US 4817194 A
A radio includes a frequency synthesizer that is under the control of a microcomputer. Stored in the microcomputer's memory is a menu of predetermined frequencies from which a particular frequency is selected by scrolling through the menu. Activating a first switch causes the microcomputer to scroll in one direction while activating a second switch causes the microcomputer to scroll in the opposite direction. A display, positioned on the top of the radio, displays a character set indicative of the particular frequency selected. When both switches are activated simultaneously, the orientation of the character set appearing in the display is inverted, and the scrolling direction of each switch reverses.
1. A portable radio, comprising in combination:
a radio circuit having a variable parameter, wherein said variable parameter can be set to one of a plurality of values;
means for storing a menu of predetermined parameter values, each of said predetermined parameter values having a corresponding displayable character set;
means for selecting one of said predetermined parameter values from said menu, said selecting means including first and second switches;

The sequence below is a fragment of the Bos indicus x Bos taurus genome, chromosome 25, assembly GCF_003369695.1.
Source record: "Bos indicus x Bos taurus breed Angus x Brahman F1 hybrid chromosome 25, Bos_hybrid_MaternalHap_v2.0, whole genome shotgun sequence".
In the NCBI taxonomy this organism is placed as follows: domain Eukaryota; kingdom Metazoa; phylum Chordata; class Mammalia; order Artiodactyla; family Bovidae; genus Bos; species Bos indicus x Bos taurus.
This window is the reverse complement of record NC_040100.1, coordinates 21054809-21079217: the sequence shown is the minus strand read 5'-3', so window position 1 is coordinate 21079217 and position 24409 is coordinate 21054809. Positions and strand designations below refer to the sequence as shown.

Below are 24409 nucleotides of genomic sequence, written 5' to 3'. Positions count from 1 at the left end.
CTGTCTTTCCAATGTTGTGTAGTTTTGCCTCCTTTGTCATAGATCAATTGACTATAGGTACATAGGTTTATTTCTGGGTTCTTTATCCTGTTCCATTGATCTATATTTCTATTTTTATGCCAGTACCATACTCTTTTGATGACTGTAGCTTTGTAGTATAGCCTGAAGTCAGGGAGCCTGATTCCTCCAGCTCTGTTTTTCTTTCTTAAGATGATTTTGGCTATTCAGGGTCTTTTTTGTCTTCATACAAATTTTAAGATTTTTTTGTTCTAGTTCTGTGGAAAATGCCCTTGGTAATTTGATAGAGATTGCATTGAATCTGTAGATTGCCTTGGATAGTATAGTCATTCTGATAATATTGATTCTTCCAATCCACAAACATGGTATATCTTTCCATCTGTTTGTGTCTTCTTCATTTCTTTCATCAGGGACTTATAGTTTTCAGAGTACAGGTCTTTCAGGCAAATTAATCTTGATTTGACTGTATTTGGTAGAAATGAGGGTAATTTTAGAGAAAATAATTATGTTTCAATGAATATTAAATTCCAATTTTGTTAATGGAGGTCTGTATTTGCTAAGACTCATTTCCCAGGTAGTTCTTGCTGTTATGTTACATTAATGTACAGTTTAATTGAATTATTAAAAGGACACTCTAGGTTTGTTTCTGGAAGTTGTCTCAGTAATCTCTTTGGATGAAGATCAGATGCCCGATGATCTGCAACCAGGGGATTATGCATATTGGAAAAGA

means for displaying the character set corresponding to the selected one of said predetermined parameter values in one of inverted and non-inverted orientations;
said portable radio having a selectable non-inverted operating mode wherein said predetermined parameter values are sequentially selected from said menu in a first direction when said first switch is activated and in a second direction when said second switch is activated, and the character set corresponding to the selected one of said parameter values is displayed in said non-inverted orientation;
said portable radio also having a selectable inverted operating mode wherein said parameter values re sequentially selected from said menu in said second direction when said first switch is activated and in said first direction when said second switch is activated, and the character set corresponding to the selected one of said parameter values is displayed in said inerted orientation;